Beyond Self-Care: Cultivating an Active and Engaged Self

Self-care is a common theme for 2021.  One wellness website said: “focus on yourself this New Year’s Eve” and “indulge in these self-care strategies as you enter 2021.”  The article recommended “allowing yourself to indulge in a night of luxurious me-time.”

This is not a bad idea.  A little self-care is fine from time to time.  But self-indulgence is occasional.  It is not a way of life.  We need something larger and less transitory.  Self-care should become self-cultivation. 

The self is not an infant we care for or a set of appetites to be indulged.  The self is a dynamic system that seeks fruitful activity.  The adult self is a growing and changing, goal-oriented being.  The self thrives when it is challenged; it prospers when it produces lasting goods such as love, art, science, virtue, and wisdom.

The pampering indulgence of self-care is aimed at stressed out people.  Self-care is an antidote to the rat race and a response to the tragedies and suffering of 2020.  But “me-time” should not climax in onanistic withdrawal.  2021 will require the active intelligence of an engaged self.

There is some wisdom in self-care.  The self-care movement often affirms modesty and mindfulness.  This affirmation of simple pleasure is useful for those who are wound up tight by our cranky, competitive culture.  It is OK to unwind on occasion.  Drink some wine.  Soak in a tub.  Take it easy.

Sometimes the self-care movement offers clichéd common sense about hygiene and mindfulness.  Yes, we should drink more water, be present, and take walks in nature.  But this often becomes sappy, self-indulgent pampering—an apology for sleeping late or over-eating.  And self-care is often merely a marketing ploy for spas, lotions, and chocolate. 

The self-care movement is quite broad. On the one hand, it includes the discipline of yoga.  As one yoga website puts it, “Yoga is a great form of self-care.”  On the other hand, self-care is about… well, something else you do with your hand.  An article in The Oprah Magazine celebrates masturbation as part of a “self-care routine.”  The author reports that some evenings she even cares for herself twice!

There is nothing wrong with pleasure.  But moderation is essential.  And pleasure is not an end in itself.  Happiness and morality often require us to forego pleasure.  Work, discipline, and focus are essential for the self to thrive.  Stress and anxiety are essential parts of a creative and ambitious life.  When other people are suffering, self-care is selfish.  Justice and compassion impel us beyond self-care toward care for others.

This discussion can be traced back to the conflict between Epicureans, Stoics, and Christians.  Epicurus suggested we should live modestly, avoid controversy, and enjoy simple pleasures.  The Stoics rejected this.  They emphasized strenuous duty, while claiming that pleasure makes us soft.  Christians also rejected Epicureanism, focused as they were on suffering, death, and resurrection.  Epicurean self-care is too sensual for Stoics and too secular for Christians.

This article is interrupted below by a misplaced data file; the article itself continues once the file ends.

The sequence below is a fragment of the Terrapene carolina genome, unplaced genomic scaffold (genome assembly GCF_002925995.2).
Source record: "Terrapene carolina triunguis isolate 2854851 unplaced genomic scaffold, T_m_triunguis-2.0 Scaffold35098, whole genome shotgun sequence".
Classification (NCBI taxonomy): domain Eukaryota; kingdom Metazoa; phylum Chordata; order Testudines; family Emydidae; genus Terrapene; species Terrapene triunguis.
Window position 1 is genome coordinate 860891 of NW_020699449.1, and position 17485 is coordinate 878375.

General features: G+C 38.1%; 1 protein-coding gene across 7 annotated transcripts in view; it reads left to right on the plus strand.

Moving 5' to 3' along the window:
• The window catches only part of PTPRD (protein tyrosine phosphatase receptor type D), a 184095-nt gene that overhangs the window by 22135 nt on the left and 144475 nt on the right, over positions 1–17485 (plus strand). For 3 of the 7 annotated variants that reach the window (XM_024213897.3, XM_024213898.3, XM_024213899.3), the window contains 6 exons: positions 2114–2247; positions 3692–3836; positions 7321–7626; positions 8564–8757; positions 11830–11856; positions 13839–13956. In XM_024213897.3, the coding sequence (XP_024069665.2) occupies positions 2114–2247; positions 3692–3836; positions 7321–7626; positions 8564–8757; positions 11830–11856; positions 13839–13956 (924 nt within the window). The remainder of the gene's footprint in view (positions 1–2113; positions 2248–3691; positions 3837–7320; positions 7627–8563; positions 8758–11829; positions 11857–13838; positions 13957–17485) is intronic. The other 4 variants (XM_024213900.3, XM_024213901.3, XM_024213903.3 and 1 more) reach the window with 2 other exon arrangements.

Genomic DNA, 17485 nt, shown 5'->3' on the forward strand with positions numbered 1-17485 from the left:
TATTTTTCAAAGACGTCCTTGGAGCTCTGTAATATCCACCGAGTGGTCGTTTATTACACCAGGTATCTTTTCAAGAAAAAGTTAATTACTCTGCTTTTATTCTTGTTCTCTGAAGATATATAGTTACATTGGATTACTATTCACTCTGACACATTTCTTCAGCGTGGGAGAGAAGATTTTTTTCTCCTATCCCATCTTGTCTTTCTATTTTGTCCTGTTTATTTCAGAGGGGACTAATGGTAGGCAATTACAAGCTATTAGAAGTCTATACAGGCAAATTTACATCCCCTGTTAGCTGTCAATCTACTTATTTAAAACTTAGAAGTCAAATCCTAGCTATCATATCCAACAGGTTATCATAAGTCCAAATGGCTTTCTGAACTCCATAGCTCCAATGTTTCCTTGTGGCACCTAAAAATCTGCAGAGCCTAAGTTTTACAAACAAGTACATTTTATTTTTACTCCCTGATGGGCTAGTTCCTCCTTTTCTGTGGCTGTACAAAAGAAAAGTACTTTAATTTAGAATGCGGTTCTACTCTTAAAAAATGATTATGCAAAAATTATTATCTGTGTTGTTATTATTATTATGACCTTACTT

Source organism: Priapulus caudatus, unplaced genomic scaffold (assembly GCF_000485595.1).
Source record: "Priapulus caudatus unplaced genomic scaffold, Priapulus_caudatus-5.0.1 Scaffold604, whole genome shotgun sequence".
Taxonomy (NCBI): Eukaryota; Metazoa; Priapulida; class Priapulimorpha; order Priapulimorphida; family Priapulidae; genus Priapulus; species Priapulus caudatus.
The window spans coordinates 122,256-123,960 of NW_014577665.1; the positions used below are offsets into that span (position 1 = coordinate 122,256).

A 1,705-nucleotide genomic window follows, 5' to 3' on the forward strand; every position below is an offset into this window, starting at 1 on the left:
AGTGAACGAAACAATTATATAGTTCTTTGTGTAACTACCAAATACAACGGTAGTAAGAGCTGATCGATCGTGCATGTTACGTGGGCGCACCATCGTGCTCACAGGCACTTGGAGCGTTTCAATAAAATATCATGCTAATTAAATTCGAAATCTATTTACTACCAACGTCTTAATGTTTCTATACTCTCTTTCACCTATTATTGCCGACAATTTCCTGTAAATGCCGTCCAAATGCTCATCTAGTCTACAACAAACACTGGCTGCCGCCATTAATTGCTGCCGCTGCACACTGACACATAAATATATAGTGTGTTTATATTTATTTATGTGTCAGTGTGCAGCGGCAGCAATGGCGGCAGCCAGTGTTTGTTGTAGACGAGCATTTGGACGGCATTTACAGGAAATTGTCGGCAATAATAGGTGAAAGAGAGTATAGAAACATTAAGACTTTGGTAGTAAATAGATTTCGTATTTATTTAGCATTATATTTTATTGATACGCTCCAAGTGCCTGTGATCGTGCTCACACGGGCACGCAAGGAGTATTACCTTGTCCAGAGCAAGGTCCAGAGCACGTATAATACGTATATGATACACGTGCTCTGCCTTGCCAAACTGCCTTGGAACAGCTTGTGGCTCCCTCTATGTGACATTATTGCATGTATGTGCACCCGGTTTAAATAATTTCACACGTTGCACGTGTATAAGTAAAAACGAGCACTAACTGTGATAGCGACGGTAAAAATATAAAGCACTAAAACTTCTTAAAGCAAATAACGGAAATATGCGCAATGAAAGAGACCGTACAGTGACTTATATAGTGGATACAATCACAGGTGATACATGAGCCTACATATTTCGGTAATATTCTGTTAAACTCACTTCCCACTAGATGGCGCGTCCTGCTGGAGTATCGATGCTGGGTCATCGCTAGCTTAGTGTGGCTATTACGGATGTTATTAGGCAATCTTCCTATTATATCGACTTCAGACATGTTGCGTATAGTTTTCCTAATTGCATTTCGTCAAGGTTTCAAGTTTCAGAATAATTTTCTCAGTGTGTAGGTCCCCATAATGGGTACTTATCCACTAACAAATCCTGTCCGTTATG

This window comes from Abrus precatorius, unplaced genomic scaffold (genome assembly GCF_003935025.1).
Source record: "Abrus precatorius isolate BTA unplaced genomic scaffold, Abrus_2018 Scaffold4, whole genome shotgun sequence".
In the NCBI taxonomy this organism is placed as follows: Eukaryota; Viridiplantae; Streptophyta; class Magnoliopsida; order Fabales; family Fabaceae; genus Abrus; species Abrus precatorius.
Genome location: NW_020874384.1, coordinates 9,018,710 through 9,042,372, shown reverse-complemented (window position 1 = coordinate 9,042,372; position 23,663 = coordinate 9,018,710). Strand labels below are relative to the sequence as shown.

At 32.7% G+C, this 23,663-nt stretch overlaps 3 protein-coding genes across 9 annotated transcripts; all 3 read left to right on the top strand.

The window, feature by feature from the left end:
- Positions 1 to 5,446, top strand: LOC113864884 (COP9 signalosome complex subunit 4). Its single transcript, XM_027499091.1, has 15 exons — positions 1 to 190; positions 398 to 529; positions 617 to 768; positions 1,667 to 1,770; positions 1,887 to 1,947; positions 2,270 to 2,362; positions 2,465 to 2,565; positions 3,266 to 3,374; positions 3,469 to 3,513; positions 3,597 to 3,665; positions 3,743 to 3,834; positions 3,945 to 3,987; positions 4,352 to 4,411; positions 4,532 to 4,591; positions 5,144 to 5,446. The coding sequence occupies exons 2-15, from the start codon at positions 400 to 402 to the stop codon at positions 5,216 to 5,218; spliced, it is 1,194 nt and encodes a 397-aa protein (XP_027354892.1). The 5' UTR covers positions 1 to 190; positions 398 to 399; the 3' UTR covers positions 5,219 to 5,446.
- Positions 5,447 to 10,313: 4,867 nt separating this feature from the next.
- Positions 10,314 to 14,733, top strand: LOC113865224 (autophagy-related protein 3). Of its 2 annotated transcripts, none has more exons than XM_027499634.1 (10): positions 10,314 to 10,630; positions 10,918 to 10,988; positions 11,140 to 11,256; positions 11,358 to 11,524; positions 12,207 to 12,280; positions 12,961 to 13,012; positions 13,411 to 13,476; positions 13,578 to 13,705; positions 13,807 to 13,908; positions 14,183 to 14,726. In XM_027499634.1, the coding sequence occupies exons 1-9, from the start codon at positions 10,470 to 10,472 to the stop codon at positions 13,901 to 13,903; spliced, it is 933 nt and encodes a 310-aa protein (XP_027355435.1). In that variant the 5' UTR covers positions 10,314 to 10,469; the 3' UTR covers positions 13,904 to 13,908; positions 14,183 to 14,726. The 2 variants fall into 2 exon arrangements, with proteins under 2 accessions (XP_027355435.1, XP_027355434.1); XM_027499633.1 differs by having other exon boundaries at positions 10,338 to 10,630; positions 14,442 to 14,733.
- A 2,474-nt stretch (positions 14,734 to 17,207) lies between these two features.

Ideally, we would weave these ideas together by connecting self-care with self-cultivation.

Care is rooted in a kind of worry.  A care-free person has no worries.  When we care for something, we worry about it.  The problem of self-care is that it is a kind of worrying about the self.  It can be onanistic and self-absorbed. 

Cultivation is much more affirmative and dynamic.  When we cultivate something, we grow it.  Cultivation is related to “culture.”  Culture is a dynamic process that is the result of labor, interaction, and imagination. 

Human beings are not only focused on pleasure and relaxation.  We are also concerned with love, justice, courage, compassion, knowledge, art, and wisdom.  When we are absorbed in fulfilling activities, the self fades away.  The self-oriented path of indulgence is limited in comparison with the self-less activity of inspiration, insight, and interconnection. 

So here is what I propose for the new year.  Instead of retreating to the bathtub, let’s put our hands to work.  Learn.  Teach.  Create.  Make music.  Do science.  Love your neighbor.  Fight for justice.  Pursue wisdom.  These are the goods of a fully human life.  The challenge of 2021—and of life in general—is to cultivate a self that loses itself in inspired and engaged activity. 

Secular Values are Worth Defending

Fresno Bee, May 29, 2015

According to new data from the Pew Research Center only 70% of Americans are Christian. That’s down from 78% in 2007. Non-Christian religions — Jews, Muslims, Buddhists, and Hindus — grew slightly from 4.7% to 5.9%.

The number of “unaffiliated” people grew more rapidly. More than 22% of Americans do not belong to any religion — up from 16 % in 2007. In California, 27% of us do not claim any religious affiliation. The number is even higher for young people.

Some unaffiliated people are spiritual but not religious: they have turned away from organized religion. But the unaffiliated also includes a growing number of atheists and agnostics, who make up 7% of the population — that’s more than all non-Christian religious believers combined.

These statistics have alarmed conservative pundits such as Pat Buchanan. In a recent column, he cited this data as portending the death of American Christian culture. Buchanan links declining Christianity with moral decay, citing broken families, assisted suicide and abortion. He concluded, “As Christianity dies, individualism, materialism and hedonism replace it.” Buchanan fears a wave of “barbarians” threatening Europe and America “from the south.” He ominously warns that we are committing cultural suicide.

This rhetoric is dangerous. Fears of barbarian hordes and cultural suicide can prompt the need for radical — and possibly violent — reaction. Beneath the fear-mongering, Buchanan fails to see that many come to Europe and America to escape religious fundamentalism in their home countries. They come here because of our secular system.